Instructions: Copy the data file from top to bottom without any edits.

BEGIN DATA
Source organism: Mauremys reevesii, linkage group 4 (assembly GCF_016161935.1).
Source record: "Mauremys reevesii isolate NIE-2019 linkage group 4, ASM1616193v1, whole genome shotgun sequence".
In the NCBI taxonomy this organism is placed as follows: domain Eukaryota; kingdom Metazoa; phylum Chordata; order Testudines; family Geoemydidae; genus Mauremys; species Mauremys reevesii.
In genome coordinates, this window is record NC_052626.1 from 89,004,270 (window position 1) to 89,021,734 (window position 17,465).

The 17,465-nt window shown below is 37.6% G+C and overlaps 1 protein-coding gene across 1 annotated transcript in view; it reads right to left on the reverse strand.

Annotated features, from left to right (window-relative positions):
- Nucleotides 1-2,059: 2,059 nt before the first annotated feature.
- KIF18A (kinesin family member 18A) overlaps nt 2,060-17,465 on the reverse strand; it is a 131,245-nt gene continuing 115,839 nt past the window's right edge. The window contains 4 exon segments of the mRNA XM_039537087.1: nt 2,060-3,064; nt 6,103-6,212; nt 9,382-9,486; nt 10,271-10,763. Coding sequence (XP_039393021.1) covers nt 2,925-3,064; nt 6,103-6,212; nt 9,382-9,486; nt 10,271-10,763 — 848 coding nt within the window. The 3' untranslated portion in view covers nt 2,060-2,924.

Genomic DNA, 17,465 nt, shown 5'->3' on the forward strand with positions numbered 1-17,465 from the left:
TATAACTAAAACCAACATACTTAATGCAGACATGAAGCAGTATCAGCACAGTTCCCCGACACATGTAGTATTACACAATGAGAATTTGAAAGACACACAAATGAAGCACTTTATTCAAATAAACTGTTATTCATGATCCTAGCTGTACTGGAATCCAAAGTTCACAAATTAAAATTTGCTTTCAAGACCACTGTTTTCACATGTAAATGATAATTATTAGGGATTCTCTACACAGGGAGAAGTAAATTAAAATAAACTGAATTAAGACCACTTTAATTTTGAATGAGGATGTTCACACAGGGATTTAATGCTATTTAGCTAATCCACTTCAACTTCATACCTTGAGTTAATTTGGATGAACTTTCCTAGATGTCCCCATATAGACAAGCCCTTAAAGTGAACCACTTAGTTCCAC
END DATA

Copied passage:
Source organism: Mauremys reevesii, linkage group 4 (assembly GCF_016161935.1).
Source record: "Mauremys reevesii isolate NIE-2019 linkage group 4, ASM1616193v1, whole genome shotgun sequence".
In the NCBI taxonomy this organism is placed as follows: domain Eukaryota; kingdom Metazoa; phylum Chordata; order Testudines; family Geoemydidae; genus Mauremys; species Mauremys reevesii.
In genome coordinates, this window is record NC_052626.1 from 89,004,270 (window position 1) to 89,021,734 (window position 17,465).

The 17,465-nt window shown below is 37.6% G+C and overlaps 1 protein-coding gene across 1 annotated transcript in view; it reads right to left on the reverse strand.

Annotated features, from left to right (window-relative positions):
- Nucleotides 1-2,059: 2,059 nt before the first annotated feature.
- KIF18A (kinesin family member 18A) overlaps nt 2,060-17,465 on the reverse strand; it is a 131,245-nt gene continuing 115,839 nt past the window's right edge. The window contains 4 exon segments of the mRNA XM_039537087.1: nt 2,060-3,064; nt 6,103-6,212; nt 9,382-9,486; nt 10,271-10,763. Coding sequence (XP_039393021.1) covers nt 2,925-3,064; nt 6,103-6,212; nt 9,382-9,486; nt 10,271-10,763 — 848 coding nt within the window. The 3' untranslated portion in view covers nt 2,060-2,924.

Genomic DNA, 17,465 nt, shown 5'->3' on the forward strand with positions numbered 1-17,465 from the left:
TATAACTAAAACCAACATACTTAATGCAGACATGAAGCAGTATCAGCACAGTTCCCCGACACATGTAGTATTACACAATGAGAATTTGAAAGACACACAAATGAAGCACTTTATTCAAATAAACTGTTATTCATGATCCTAGCTGTACTGGAATCCAAAGTTCACAAATTAAAATTTGCTTTCAAGACCACTGTTTTCACATGTAAATGATAATTATTAGGGATTCTCTACACAGGGAGAAGTAAATTAAAATAAACTGAATTAAGACCACTTTAATTTTGAATGAGGATGTTCACACAGGGATTTAATGCTATTTAGCTAATCCACTTCAACTTCATACCTTGAGTTAATTTGGATGAACTTTCCTAGATGTCCCCATATAGACAAGCCCTTAAAGTGAACCACTTAGTTCCAC